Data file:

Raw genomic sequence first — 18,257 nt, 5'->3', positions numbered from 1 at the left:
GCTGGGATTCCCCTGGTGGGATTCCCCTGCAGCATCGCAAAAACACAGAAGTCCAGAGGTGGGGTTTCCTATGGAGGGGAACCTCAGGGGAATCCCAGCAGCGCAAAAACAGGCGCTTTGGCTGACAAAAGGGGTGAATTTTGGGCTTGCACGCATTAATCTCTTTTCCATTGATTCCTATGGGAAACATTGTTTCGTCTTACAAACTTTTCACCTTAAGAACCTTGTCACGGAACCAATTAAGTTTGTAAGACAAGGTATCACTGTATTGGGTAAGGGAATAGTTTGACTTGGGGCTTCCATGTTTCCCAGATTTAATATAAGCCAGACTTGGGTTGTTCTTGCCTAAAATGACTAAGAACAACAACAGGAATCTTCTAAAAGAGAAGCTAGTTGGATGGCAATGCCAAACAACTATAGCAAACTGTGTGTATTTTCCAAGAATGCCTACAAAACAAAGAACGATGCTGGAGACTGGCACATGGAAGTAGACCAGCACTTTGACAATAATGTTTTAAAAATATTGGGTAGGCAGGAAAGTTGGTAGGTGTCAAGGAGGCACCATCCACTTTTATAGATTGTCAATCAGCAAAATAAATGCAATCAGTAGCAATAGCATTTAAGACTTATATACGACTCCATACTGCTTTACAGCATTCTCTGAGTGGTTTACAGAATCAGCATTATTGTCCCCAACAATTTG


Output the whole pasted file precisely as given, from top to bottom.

Raw genomic sequence first — 18,257 nt, 5'->3', positions numbered from 1 at the left:
GCTGGGATTCCCCTGGTGGGATTCCCCTGCAGCATCGCAAAAACACAGAAGTCCAGAGGTGGGGTTTCCTATGGAGGGGAACCTCAGGGGAATCCCAGCAGCGCAAAAACAGGCGCTTTGGCTGACAAAAGGGGTGAATTTTGGGCTTGCACGCATTAATCTCTTTTCCATTGATTCCTATGGGAAACATTGTTTCGTCTTACAAACTTTTCACCTTAAGAACCTTGTCACGGAACCAATTAAGTTTGTAAGACAAGGTATCACTGTATTGGGTAAGGGAATAGTTTGACTTGGGGCTTCCATGTTTCCCAGATTTAATATAAGCCAGACTTGGGTTGTTCTTGCCTAAAATGACTAAGAACAACAACAGGAATCTTCTAAAAGAGAAGCTAGTTGGATGGCAATGCCAAACAACTATAGCAAACTGTGTGTATTTTCCAAGAATGCCTACAAAACAAAGAACGATGCTGGAGACTGGCACATGGAAGTAGACCAGCACTTTGACAATAATGTTTTAAAAATATTGGGTAGGCAGGAAAGTTGGTAGGTGTCAAGGAGGCACCATCCACTTTTATAGATTGTCAATCAGCAAAATAAATGCAATCAGTAGCAATAGCATTTAAGACTTATATACGACTCCATACTGCTTTACAGCATTCTCTGAGTGGTTTACAGAATCAGCATTATTGTCCCCAACAATTTG